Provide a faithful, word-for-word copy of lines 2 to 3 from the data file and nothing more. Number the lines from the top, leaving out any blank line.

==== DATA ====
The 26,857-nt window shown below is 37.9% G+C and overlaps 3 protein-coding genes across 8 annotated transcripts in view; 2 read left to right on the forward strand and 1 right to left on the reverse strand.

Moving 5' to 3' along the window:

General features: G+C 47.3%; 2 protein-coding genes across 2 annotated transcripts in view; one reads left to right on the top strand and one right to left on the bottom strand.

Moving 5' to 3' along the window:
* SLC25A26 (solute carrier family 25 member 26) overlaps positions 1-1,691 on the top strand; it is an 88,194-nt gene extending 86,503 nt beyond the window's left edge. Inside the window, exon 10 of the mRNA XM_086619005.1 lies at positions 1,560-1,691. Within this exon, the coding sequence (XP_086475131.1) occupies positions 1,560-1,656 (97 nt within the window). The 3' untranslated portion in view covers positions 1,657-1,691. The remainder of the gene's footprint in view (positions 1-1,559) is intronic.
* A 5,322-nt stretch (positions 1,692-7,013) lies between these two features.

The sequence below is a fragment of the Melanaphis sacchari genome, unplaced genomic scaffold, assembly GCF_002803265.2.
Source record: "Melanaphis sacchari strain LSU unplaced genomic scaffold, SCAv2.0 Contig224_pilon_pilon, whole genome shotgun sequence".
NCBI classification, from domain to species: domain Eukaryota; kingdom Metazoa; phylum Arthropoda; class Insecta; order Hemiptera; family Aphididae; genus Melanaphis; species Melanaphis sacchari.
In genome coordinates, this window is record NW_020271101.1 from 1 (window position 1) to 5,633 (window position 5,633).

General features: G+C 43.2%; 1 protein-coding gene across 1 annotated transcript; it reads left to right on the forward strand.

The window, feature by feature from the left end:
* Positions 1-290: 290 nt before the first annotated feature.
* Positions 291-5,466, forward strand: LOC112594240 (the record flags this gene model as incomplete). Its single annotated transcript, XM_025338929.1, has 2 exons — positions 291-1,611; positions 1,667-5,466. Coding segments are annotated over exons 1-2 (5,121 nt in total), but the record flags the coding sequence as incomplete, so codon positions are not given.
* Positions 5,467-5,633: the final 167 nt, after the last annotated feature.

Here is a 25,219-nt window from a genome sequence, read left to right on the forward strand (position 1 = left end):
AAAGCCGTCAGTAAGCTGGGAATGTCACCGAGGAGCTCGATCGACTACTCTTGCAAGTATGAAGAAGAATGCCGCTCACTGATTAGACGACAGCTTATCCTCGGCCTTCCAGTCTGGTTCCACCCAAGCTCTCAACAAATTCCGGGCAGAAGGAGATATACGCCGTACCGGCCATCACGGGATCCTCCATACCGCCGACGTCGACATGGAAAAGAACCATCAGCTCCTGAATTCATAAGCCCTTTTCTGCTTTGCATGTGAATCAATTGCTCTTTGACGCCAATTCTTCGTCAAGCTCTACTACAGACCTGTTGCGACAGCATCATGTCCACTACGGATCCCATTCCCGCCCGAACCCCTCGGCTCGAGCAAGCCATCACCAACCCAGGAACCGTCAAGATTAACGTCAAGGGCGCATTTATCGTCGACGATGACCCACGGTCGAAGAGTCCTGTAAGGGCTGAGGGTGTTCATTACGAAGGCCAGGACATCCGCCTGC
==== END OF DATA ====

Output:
Moving 5' to 3' along the window:

General features: G+C 47.3%; 2 protein-coding genes across 2 annotated transcripts in view; one reads left to right on the top strand and one right to left on the bottom strand.